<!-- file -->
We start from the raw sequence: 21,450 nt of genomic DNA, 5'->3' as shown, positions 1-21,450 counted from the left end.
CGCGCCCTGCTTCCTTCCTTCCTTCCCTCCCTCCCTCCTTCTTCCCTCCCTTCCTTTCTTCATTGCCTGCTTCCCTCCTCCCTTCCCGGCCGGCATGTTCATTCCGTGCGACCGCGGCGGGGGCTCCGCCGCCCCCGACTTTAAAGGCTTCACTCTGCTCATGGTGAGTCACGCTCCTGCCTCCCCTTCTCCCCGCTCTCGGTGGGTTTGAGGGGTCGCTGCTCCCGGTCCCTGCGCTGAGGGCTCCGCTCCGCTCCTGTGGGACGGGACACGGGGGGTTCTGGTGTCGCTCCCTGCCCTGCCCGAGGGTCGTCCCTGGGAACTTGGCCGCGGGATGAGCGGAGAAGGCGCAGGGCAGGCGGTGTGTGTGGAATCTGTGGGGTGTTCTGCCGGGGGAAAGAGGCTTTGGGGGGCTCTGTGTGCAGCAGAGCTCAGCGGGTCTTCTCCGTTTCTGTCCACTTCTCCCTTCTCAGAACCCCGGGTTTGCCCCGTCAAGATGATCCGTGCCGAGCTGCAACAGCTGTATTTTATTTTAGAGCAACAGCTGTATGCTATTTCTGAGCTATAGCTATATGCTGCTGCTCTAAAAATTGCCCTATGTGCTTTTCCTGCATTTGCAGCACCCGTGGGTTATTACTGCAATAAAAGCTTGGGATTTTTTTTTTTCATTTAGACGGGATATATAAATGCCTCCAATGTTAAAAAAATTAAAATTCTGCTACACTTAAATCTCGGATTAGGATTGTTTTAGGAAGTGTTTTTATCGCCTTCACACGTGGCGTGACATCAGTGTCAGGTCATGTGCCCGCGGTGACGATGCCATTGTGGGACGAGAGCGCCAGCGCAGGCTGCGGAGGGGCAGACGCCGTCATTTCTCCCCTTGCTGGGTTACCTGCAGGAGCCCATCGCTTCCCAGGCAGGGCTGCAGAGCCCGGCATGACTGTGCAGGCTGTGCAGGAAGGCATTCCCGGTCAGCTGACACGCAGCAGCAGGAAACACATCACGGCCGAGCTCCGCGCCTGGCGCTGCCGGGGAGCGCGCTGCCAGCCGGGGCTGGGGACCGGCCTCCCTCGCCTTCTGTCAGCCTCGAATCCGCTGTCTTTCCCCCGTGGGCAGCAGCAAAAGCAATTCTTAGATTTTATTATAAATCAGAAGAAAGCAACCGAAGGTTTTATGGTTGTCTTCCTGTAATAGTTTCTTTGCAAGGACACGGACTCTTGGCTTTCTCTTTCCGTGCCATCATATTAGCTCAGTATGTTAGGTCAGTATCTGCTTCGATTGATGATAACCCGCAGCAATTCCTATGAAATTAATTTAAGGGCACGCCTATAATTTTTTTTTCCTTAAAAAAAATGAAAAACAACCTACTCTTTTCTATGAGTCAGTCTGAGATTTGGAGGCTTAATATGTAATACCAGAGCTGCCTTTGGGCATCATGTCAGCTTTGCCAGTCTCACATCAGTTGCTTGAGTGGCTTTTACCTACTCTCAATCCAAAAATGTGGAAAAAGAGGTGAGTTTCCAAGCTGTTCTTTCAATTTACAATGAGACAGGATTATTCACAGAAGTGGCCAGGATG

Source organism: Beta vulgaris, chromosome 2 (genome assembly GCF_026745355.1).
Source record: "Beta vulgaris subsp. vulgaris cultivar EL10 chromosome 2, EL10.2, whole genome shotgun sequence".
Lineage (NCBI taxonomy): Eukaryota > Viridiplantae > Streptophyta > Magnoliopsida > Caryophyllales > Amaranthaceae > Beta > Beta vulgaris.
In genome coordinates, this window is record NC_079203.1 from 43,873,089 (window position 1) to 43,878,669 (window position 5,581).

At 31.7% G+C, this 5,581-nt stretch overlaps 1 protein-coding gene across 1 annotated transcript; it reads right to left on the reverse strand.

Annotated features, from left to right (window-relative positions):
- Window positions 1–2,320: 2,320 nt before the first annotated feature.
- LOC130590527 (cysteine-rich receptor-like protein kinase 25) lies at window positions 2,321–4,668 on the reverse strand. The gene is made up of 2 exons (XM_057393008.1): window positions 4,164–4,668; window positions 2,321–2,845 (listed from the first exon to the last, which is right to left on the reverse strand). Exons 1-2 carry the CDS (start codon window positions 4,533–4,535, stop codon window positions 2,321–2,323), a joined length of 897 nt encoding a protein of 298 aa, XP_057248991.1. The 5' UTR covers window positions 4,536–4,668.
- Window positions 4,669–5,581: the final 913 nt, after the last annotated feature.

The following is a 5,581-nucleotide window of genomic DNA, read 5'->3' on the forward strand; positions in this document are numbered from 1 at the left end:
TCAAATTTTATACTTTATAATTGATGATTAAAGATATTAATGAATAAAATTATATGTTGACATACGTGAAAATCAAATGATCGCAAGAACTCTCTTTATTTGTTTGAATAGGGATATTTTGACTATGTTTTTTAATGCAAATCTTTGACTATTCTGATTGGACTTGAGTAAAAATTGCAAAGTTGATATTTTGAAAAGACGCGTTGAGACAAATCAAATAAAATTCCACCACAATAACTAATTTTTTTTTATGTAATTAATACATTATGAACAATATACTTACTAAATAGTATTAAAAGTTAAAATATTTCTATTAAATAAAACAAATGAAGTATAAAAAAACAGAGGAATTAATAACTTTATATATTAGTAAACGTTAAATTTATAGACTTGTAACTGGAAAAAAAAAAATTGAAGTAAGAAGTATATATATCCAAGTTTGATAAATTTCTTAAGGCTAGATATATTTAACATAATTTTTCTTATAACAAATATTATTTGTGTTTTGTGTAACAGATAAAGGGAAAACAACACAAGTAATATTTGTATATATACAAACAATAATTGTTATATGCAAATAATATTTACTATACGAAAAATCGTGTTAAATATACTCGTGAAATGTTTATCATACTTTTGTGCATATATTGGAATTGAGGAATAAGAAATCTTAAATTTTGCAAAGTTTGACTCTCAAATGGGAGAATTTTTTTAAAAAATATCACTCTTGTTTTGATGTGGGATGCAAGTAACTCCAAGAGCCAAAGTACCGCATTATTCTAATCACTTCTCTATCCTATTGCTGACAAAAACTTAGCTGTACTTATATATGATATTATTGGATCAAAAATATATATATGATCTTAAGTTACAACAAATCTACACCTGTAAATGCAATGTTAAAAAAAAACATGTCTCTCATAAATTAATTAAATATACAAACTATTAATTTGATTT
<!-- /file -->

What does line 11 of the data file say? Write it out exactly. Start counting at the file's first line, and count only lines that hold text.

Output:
- Window positions 4,669–5,581: the final 913 nt, after the last annotated feature.